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MRI Spectroscopy & Tissue Characterisation

The potential to perform both feature localisation and tissue characterisation within a clinical MRI scanner is an attractive one. Many of the latest scanners have the capability to identify a region on the MRI image an then obtain spectroscopic data from it. That spectroscopic data comes from the magnetic spin resonances of different atomic species within the region of interest. From information of the spatial distribution of atomic species it may be possible to determine the cellular characteristics of tissue within the region. Such tissue characterisation, if it were successful, would have a large number of applications - particularly in the detection and localisation of tumours.

Previous work, predominantly on in-vitro tissue, has studied the amount of 1H and 31P in tissue using magnetic resonance spectroscopy. These are abundant in both the underlying tissue and in metabolites which also allows the activity of tissue to be studied. There are problems in characterising the spectra obtained and neural networks and other artificial intelligence techniques have commonly been employed. However, the classification success is dependent on the quality of the training set data which potentially limits the application of the technique. In addition, the classification provides no information of the structure of the tissue and it is this information which informs diagnosis.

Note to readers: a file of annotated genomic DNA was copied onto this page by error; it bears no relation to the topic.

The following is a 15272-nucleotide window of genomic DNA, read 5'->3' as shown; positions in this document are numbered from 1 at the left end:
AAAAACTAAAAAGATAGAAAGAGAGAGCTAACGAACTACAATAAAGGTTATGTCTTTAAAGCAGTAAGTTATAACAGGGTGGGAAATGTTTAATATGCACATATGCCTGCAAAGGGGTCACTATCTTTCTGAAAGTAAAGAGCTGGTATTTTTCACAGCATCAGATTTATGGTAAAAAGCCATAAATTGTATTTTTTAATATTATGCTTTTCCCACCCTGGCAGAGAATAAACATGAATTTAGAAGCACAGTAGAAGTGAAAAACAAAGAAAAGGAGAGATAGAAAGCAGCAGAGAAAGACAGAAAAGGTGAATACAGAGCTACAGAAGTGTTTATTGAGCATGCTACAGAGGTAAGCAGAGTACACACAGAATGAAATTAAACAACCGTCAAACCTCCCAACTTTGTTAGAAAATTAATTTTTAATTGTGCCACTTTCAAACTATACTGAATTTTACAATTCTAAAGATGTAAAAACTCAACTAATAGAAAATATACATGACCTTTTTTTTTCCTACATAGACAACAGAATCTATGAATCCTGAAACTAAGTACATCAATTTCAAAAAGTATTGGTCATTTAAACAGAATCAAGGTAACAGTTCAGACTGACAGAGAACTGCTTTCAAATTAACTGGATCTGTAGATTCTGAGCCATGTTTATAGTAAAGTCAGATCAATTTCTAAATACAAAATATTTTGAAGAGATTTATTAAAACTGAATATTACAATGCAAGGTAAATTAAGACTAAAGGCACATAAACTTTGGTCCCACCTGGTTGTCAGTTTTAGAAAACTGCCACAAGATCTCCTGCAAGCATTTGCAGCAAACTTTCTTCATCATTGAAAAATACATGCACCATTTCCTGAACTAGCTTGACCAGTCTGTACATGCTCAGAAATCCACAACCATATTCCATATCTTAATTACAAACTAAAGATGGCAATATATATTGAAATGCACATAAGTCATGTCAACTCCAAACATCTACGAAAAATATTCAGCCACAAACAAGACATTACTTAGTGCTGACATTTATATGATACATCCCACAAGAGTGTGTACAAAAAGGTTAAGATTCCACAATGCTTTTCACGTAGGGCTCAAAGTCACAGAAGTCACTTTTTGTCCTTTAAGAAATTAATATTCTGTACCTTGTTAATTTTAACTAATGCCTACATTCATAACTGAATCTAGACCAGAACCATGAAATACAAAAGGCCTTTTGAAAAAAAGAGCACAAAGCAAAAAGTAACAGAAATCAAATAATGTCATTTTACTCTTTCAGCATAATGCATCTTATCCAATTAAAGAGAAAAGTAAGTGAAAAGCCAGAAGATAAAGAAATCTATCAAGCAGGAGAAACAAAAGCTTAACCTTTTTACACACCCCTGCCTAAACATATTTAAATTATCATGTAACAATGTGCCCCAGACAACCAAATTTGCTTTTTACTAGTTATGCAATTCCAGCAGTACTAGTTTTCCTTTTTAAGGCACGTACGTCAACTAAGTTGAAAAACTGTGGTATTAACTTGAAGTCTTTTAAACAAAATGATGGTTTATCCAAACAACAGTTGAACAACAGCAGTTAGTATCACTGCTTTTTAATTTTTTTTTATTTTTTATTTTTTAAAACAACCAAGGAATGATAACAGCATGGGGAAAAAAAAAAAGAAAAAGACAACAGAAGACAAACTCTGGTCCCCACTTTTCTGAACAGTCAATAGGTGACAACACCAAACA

We have developed a theoretical three compartment model of tissue based on the intracellular fluid, extracellular fluid and the cell membranes. These models relate the concentration of chemical species in different compartments to tissue structure. We are currently exploring the use of these models to characterise the cellular structure of tissue using measurement of tissue cultures using NMR spectroscopy facilities in the Department of Physics.